Although I tried making sourdough, this is my standard bread recipe that works every time. It’s the one I used most weeks and I ring the changes by changing the shape of the loaf or shaping into rolls. Sometimes I add a tray of water to help steam during the cooking process. Seeds make a nice addition too and you can vary the type you use. Poppy seeds are my favourite but I have also used sunflower and sesame seeds – whatever I have to hand at the time. Sometimes, it’s just a plain old loaf!
Despite what I felt was a hefty dose of sugar, this loaf doesn’t taste sweet and a slice has a nice crumb structure.
- 500g strong white bread flour
- 25g butter or tablespoon of oil
- 1 tablespoon sugar
- 1 ½ teaspoon salt
- 1 pack of fast action dried yeast
- 320ml warm water
- Mix all the dry ingredients in a bowl.
- Add the butter. Use the butter at room temperature and cut up into cubes to make it easier to mix in. Alternatively, you can melt and cool slightly before adding.
- Add the warm water – I usually test and use when hand hot. It is important not to use boiling water as this can stop the yeast from working and if it is too cold, the yeast takes a while to get going.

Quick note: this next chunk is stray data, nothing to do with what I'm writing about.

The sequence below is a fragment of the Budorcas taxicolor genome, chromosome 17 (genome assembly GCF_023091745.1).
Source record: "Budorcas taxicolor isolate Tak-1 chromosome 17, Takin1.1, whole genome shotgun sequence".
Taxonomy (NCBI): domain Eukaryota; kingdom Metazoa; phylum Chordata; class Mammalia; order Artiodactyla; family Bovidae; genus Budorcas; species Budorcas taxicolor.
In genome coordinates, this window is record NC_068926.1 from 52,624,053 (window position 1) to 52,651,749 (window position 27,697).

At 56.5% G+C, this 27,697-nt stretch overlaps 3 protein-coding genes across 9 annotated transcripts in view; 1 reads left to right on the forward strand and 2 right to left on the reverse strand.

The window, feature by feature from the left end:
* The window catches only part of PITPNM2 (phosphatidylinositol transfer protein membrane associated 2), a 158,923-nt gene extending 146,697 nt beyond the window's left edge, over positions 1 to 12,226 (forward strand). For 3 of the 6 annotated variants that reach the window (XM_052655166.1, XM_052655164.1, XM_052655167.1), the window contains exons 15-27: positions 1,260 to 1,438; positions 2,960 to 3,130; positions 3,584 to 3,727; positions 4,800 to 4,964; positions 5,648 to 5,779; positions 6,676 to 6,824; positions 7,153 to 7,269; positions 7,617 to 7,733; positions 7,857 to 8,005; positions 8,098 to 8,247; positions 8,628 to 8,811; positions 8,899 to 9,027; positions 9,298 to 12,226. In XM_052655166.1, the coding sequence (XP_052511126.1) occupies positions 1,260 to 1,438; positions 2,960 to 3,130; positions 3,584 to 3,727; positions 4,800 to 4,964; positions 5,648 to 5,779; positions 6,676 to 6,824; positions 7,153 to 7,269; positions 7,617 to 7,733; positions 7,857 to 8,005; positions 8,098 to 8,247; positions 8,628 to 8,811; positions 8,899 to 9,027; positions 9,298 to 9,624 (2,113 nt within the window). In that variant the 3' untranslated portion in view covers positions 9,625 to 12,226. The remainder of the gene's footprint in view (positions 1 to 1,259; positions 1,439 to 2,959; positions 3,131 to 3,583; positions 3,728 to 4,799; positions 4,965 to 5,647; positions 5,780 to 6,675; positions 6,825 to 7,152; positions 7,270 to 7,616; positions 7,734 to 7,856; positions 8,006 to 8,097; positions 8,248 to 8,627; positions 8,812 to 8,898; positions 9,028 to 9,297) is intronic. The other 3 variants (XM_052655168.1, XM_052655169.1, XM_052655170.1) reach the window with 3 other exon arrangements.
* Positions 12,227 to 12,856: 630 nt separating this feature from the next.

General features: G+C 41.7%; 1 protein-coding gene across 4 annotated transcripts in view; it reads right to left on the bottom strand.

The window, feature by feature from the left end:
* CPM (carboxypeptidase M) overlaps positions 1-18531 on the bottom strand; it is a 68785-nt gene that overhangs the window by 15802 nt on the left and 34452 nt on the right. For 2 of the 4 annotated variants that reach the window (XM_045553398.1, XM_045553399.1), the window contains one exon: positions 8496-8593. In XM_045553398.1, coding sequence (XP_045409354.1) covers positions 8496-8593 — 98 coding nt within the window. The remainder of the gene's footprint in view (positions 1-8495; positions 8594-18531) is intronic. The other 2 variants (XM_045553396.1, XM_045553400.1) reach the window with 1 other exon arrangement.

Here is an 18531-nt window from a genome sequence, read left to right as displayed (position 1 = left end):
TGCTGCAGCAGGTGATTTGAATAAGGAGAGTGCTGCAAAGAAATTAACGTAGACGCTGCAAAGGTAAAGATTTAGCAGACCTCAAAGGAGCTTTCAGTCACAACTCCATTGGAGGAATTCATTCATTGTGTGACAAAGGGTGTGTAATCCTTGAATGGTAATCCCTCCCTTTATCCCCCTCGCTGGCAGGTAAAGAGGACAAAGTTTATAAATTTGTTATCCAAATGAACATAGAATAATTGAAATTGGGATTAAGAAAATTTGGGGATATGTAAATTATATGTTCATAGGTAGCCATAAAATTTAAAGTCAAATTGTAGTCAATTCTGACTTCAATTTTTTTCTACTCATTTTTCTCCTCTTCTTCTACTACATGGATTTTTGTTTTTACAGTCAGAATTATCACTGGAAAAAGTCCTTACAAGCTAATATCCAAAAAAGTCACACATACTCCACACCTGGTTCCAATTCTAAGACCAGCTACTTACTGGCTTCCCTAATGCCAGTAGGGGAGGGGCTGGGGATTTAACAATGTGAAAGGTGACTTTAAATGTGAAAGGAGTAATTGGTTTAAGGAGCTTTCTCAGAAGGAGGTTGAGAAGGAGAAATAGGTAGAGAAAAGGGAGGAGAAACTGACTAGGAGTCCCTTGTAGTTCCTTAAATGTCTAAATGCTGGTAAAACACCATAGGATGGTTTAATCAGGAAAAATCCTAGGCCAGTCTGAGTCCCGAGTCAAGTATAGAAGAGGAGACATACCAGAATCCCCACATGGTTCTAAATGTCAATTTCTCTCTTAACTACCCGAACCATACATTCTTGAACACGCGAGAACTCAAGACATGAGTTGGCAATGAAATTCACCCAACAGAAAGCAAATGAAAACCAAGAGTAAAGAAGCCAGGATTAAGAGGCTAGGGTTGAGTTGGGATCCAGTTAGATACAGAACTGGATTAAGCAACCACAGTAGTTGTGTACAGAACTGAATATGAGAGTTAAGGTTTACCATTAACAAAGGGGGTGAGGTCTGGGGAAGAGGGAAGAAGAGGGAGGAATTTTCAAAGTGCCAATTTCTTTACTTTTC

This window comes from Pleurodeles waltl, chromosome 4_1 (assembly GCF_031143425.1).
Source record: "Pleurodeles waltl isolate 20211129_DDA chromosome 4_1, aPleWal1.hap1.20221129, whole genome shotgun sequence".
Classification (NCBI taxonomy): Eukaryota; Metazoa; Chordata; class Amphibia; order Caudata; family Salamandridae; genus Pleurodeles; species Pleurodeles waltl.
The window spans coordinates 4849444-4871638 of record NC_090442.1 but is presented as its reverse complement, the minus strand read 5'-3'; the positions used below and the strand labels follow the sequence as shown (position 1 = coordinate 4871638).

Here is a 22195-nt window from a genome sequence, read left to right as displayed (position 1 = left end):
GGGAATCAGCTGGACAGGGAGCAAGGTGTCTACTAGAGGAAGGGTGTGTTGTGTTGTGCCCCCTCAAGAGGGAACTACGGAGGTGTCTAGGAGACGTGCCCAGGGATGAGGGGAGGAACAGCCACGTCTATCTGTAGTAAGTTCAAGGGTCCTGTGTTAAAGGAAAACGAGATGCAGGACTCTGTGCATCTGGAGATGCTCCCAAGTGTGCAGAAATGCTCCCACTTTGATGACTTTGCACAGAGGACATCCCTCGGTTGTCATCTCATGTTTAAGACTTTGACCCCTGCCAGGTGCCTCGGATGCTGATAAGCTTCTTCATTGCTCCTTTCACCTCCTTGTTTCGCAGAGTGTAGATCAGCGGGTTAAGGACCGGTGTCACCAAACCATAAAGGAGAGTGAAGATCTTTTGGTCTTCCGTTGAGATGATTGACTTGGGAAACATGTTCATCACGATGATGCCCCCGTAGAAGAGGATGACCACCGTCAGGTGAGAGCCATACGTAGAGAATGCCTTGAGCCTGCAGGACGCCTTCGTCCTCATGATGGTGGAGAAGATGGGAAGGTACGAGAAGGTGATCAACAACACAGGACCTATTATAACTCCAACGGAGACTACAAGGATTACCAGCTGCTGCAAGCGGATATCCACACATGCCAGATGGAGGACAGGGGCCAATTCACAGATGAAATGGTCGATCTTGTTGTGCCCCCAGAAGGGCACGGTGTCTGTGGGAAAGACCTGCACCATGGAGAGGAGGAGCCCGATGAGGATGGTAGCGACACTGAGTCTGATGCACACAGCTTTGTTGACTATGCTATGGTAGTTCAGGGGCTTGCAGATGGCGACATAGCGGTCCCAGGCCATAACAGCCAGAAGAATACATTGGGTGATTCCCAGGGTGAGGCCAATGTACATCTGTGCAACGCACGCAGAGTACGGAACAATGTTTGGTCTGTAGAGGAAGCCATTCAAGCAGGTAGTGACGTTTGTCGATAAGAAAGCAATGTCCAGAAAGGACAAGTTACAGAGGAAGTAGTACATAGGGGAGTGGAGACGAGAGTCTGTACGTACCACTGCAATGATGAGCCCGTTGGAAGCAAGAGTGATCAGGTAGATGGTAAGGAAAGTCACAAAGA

- Use the dough hook attachment on your mixer initially. I only have a hand whisk and it works fine, even when I double or triple the recipe when making a batch. When it begins to come together, tip out on the work surface to knead.
- The dough looks a bit messy to begin with but after kneading for a few minutes it becomes elastic. Knead for 10 minutes or until you have a smooth, elastic dough that leaves the work surface clean.
- Flour a large bowl, add the dough and cover with a clean tea towel. Leave for an hour or until it has doubled in size.
- Shape into a loaf shape or to fit into a loaf tin. You could also shape into rolls (reduce the cooking time to 15-20 minutes for rolls). Leave on a floured baking sheet to rise for 30 minutes or so. (I have missed this stage out when in a hurry but the resulting loaf will be slightly heavier and they can split at the side if not proved sufficiently). Cover with a damp tea towel or oiled cling film and allow to rise in a warm place until it has doubled in size or has come to the top of the tin.
- You can glaze the dough with water or milk and add a sprinkle of seeds before placing in the oven. Pop the bread in a preheated oven at 200°C and cook for 30 minutes. It’s a good idea to check after 20-25 minutes to see how it is doing. When it is ready, the loaf should have a nicely coloured crust and sound hollow when tapped underneath.
- Put the bread on a wire rack to cool.